Rolleiflex | Franke & Heidecke



– Rolleiflex 3.5F | Franke & Heidecke | 1960/1969 –

No doubt, this Rolleiflex is one of my pearls. According to Craig Camera this one bearing the number 2 802 974 was produced from 1960 to 1969 and it is said the “type 3”. It is a great pleasure to use a Rolleiflex. It is a fact that people behave differently in front of them. That might be because the photographer’s gesture, his body language is different from viewfinders and also, nowadays, from checking camera or mobile phones’ screens. In both of latter cases I think that the photographer attitude is more agressive. With viewfinders it is like you are spying your subject and hiding your face. With screens the gesture seems to be like setting a barrier, with hands and arms, between photographer and model. I know that this is pure speculation, but with a Rollei you bend you head, your arms are down, you are visible and more vulnerable. That might have an effect down there in our minds. Of course it changes over time and culture. It depends on how much Rolleiflexes are part of the landscape in daily life. Today, the simple appearance of an alien holding such a strange camera is already an event that doesn’t go just as a regular act of taking a photograph.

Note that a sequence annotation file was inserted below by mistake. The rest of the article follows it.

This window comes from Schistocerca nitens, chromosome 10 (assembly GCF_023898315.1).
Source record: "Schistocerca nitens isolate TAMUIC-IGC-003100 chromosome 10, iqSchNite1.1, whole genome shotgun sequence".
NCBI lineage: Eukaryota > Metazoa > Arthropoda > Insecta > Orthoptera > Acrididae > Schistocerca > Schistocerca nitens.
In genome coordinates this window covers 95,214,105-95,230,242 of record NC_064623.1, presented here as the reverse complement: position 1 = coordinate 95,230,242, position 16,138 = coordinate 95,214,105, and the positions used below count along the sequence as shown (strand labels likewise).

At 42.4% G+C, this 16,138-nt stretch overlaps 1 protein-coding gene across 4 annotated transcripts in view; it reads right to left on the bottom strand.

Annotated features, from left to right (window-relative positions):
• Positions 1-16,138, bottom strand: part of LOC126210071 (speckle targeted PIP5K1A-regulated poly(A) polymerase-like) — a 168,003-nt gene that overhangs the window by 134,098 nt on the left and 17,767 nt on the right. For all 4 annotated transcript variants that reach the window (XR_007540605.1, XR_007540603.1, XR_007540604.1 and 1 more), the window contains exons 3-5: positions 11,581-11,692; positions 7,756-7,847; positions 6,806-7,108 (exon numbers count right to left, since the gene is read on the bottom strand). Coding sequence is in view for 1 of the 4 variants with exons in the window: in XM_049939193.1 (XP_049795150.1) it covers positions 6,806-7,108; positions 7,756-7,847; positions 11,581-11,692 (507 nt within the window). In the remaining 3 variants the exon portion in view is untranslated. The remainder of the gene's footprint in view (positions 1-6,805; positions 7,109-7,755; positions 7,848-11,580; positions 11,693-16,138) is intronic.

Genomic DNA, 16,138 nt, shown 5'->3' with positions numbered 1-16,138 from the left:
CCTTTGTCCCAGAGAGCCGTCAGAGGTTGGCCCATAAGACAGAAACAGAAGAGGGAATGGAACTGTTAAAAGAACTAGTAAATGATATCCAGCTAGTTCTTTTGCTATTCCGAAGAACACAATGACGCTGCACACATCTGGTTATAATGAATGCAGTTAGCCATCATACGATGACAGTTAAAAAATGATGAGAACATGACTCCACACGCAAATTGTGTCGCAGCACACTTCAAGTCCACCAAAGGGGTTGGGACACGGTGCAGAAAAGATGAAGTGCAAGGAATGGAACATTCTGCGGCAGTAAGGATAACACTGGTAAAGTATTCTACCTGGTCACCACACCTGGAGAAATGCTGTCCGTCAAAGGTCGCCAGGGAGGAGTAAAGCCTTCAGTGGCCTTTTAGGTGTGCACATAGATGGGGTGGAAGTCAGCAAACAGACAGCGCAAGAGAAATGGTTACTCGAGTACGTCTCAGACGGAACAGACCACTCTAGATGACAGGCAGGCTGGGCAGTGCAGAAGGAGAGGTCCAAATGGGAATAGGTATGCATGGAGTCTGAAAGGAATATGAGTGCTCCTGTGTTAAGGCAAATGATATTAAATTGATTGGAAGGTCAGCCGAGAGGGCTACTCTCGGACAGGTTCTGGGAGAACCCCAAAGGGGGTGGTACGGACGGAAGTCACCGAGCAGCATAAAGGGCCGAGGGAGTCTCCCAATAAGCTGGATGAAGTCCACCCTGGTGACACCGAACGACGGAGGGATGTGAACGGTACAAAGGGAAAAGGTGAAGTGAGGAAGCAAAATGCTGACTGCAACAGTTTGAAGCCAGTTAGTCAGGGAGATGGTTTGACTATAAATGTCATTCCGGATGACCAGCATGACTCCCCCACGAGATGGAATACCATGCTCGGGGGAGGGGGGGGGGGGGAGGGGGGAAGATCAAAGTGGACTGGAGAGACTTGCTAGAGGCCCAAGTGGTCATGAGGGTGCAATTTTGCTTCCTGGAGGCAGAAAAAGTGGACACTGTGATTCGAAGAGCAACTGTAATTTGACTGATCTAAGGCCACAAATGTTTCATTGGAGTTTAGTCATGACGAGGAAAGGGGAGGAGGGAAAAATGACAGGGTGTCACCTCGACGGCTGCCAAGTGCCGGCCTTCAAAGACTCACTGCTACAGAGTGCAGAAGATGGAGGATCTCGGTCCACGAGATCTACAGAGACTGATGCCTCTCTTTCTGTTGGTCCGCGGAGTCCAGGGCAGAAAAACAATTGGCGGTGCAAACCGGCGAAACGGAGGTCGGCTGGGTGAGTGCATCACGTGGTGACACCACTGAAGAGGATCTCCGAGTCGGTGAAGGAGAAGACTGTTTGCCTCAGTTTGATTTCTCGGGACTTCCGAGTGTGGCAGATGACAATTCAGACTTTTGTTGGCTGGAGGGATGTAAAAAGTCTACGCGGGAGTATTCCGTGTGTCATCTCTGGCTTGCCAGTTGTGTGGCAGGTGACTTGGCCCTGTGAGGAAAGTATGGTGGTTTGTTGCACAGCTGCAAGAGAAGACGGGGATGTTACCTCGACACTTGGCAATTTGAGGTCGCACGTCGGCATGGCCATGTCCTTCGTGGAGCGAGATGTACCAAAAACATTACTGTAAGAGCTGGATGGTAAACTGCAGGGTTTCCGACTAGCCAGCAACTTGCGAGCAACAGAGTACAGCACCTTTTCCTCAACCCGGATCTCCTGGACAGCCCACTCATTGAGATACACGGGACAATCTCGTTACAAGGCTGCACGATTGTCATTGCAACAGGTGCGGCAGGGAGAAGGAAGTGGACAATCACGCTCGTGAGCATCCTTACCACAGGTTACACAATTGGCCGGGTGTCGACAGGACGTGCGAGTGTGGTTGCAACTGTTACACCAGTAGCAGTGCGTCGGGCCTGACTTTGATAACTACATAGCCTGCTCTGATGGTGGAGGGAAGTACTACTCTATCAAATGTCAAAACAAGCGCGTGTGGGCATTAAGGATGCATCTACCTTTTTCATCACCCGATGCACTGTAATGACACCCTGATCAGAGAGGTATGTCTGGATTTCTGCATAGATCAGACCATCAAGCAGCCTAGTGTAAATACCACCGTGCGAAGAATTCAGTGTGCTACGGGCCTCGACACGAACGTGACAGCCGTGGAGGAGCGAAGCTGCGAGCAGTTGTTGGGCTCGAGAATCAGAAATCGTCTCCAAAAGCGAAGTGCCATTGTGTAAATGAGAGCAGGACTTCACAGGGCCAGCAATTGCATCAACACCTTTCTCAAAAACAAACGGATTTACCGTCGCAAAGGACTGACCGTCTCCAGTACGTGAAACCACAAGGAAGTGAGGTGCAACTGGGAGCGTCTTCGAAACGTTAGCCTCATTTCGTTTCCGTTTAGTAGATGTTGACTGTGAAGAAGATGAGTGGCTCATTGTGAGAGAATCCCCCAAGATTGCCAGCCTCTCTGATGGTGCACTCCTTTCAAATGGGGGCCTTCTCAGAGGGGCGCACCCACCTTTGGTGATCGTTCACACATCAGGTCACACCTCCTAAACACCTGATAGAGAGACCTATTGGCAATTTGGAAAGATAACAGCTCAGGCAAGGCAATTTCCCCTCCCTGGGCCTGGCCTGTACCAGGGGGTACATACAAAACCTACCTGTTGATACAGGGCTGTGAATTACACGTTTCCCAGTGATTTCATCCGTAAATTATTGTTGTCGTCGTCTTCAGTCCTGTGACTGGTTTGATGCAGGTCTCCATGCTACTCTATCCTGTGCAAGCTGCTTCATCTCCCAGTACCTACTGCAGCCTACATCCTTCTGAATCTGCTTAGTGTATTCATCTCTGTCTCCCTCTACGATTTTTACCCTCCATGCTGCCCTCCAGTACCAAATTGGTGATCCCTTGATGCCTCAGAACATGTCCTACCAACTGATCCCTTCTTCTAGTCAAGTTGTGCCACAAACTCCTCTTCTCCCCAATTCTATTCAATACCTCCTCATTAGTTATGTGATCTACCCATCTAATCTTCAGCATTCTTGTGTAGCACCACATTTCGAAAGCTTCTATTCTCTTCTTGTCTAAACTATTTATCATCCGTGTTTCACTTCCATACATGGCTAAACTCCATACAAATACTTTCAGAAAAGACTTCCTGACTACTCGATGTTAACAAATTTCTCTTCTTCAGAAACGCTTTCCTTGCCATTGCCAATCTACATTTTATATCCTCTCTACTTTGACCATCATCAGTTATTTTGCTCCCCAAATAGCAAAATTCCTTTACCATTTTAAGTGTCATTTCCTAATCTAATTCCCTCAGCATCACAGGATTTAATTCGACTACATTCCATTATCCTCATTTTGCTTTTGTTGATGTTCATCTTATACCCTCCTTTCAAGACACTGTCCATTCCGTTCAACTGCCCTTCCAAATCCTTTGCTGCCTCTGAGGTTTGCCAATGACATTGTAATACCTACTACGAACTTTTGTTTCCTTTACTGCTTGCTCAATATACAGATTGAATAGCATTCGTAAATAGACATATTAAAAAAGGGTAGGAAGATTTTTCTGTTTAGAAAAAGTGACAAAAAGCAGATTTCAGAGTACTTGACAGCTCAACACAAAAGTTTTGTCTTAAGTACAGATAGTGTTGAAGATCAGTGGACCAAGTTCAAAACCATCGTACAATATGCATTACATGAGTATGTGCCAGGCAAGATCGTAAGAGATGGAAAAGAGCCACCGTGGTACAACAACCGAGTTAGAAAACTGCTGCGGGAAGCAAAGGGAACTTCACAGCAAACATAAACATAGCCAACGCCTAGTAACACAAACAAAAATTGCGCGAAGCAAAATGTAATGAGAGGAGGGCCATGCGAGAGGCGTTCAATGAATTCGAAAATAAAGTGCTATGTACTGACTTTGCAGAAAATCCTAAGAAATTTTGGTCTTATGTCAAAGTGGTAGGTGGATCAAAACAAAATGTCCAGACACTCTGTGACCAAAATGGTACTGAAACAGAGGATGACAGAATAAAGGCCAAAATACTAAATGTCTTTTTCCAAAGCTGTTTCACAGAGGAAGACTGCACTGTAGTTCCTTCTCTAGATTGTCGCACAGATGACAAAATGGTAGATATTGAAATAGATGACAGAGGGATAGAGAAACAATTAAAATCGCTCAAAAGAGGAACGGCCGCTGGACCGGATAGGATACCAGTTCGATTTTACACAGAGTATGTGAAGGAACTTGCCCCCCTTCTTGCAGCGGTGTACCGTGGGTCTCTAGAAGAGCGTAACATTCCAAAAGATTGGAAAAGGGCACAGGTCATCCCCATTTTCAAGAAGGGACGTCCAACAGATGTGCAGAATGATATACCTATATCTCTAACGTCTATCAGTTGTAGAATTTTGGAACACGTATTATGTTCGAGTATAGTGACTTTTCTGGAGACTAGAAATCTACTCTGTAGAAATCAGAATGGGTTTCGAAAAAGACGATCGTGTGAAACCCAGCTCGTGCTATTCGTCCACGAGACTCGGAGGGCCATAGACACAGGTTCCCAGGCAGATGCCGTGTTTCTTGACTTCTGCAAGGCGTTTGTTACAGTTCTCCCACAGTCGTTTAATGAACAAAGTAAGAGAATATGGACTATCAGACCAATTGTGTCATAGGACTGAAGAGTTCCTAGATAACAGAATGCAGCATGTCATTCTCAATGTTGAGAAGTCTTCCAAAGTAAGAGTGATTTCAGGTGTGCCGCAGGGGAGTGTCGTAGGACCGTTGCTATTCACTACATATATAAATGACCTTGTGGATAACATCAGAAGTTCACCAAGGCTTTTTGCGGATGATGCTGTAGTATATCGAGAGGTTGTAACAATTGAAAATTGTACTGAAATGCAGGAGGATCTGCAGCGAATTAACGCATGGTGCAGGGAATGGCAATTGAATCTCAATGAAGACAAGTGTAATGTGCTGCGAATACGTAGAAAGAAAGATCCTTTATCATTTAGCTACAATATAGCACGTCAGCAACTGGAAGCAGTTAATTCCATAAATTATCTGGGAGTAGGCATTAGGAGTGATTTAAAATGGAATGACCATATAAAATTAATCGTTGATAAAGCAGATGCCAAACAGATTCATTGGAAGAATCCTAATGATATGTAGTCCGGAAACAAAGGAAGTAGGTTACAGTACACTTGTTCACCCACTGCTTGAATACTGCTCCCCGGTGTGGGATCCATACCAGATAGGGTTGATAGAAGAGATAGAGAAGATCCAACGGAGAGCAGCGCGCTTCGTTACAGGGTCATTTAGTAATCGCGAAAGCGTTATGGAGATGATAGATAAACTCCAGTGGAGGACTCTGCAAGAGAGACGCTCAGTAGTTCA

Rolleiflexes became a top choice for professionals as a general purpose camera right after the 2nd World War, being a good compromise between action photos (that later would be exclusive territory of 35 mm) and more careful works in which the mid size negative would stand for better quality . The advertising shown below is a daring one and something that not any brand could do. It  invites us to count how many photos featured in annuals and magazines were shot with Rolleiflexes. I took it from U.S.Camera annual 1951, American – International, edited by Tom Maloney.



Rolleiflex is not the kind of camera having tons of accessories, and not even interchangeable lenses. But one thing that is interesting to profit from is the panoramic head that clicks at the right position yielding pictures with the correct overlapping for further montage. Levelling the camera is a must and a bubble level is incorporated. It is mounted over a tripod head.



Bellow, some pictures made with the Rolleiflex featured in this post.


1 CommentLeave a comment

  • I discovered it quite late in my photography interest before the digital era has begun.
    It is a joy to use it and it works so silent, no one notices. And peoples reaction towards the photographer is quite positive compared with the one with a digital camera in hand.

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